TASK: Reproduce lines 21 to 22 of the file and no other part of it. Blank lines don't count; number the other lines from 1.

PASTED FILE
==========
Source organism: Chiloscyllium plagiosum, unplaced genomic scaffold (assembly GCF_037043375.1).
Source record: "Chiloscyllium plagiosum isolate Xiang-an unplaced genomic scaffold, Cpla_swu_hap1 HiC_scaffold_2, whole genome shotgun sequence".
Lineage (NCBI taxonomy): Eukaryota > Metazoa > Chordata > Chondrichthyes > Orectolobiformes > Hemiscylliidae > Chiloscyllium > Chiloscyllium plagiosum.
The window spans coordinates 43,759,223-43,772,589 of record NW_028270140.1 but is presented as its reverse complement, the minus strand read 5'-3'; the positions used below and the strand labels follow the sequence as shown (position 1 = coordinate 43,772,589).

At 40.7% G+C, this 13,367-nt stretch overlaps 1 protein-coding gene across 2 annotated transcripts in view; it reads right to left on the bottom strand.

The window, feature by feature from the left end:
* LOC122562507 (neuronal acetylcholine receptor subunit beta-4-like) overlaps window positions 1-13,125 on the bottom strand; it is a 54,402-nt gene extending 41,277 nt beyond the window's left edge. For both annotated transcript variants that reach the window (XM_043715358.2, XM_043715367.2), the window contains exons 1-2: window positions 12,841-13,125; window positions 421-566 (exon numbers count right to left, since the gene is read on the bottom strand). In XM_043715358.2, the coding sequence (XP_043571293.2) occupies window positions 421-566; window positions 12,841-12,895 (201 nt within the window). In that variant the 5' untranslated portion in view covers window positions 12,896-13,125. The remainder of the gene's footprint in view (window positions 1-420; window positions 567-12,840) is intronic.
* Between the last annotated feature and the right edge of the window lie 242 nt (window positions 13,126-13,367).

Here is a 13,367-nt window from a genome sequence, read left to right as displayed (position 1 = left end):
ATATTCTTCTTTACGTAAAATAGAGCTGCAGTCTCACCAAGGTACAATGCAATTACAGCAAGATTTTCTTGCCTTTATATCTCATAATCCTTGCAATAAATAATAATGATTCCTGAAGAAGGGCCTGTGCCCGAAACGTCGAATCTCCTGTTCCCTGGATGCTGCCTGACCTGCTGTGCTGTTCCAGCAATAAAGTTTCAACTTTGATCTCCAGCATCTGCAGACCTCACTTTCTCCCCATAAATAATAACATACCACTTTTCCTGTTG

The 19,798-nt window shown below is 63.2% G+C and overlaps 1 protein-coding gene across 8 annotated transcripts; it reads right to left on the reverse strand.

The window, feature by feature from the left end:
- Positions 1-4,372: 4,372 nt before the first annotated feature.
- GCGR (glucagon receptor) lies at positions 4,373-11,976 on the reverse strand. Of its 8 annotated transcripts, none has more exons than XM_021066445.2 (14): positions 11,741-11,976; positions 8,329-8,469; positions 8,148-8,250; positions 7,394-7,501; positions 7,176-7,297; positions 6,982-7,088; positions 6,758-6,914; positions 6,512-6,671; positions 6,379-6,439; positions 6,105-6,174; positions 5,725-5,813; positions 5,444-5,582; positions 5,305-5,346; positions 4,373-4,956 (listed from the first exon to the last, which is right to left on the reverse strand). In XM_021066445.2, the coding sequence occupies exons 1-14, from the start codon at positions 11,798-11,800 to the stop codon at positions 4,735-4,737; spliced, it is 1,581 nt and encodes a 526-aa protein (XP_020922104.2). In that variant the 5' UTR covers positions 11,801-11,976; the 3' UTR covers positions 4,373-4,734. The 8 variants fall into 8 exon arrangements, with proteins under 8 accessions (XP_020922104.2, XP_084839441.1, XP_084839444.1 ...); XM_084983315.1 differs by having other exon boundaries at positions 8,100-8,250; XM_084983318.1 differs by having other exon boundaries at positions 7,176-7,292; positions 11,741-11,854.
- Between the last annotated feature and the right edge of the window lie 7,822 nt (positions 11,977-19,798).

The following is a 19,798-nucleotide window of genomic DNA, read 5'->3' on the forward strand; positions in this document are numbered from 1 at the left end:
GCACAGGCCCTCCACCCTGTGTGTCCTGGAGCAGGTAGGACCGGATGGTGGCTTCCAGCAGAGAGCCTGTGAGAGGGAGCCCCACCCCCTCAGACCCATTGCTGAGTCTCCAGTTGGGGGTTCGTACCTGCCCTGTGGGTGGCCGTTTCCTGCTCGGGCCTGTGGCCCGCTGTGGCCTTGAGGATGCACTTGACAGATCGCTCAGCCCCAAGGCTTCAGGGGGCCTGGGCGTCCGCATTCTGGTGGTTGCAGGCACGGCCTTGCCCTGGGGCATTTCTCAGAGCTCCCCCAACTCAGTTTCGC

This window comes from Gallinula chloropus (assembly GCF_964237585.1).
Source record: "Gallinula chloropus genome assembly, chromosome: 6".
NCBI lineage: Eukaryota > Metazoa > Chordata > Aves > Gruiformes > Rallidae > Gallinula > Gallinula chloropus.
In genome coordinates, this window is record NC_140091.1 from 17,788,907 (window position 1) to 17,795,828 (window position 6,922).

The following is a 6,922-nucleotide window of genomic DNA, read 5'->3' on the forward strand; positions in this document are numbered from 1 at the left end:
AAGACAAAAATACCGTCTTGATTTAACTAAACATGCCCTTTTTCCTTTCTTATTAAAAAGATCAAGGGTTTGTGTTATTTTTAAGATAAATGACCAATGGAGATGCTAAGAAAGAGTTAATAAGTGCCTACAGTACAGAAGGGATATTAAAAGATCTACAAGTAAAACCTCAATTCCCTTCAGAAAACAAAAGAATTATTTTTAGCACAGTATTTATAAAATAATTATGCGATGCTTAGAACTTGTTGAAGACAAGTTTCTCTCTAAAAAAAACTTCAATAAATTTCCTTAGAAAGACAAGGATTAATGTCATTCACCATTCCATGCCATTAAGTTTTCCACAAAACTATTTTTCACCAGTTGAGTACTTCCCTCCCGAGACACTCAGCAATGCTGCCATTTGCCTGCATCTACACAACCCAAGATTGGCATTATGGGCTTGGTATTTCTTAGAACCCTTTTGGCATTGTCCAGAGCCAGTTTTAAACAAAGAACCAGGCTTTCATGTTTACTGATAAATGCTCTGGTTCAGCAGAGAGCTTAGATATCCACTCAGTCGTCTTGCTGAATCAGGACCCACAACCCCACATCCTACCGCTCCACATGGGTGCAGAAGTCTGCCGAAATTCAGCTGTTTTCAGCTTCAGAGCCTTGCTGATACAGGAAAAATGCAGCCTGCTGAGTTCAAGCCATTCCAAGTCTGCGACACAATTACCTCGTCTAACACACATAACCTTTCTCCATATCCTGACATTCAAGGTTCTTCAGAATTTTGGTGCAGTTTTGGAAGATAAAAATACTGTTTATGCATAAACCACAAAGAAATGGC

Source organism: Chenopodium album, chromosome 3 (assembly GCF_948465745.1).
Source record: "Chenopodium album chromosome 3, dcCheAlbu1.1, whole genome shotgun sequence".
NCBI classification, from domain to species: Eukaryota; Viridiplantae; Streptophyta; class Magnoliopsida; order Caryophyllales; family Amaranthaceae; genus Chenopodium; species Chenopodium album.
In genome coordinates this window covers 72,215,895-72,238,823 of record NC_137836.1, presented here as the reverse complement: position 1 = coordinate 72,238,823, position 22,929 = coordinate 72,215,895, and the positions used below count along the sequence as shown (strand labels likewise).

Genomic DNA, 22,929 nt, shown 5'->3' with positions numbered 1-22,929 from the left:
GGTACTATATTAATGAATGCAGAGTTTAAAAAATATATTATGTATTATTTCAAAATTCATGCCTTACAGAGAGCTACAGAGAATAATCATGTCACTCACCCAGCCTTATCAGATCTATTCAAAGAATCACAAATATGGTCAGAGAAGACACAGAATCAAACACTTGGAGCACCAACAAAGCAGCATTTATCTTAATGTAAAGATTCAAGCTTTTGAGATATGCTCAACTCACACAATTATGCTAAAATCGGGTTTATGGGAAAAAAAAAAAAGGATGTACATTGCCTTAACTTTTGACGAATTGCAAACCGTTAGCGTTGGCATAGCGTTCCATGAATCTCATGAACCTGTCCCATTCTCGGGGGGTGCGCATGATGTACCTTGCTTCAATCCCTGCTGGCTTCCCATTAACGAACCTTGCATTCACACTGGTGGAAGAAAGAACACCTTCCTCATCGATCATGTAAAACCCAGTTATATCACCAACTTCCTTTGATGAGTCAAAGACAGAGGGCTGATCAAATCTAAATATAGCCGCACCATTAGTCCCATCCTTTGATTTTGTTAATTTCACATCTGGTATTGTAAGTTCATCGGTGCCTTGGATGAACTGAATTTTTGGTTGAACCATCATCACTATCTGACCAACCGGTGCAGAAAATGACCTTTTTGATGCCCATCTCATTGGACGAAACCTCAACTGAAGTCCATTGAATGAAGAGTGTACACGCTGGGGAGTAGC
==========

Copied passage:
In genome coordinates, this window is record NC_140091.1 from 17,788,907 (window position 1) to 17,795,828 (window position 6,922).

The following is a 6,922-nucleotide window of genomic DNA, read 5'->3' on the forward strand; positions in this document are numbered from 1 at the left end: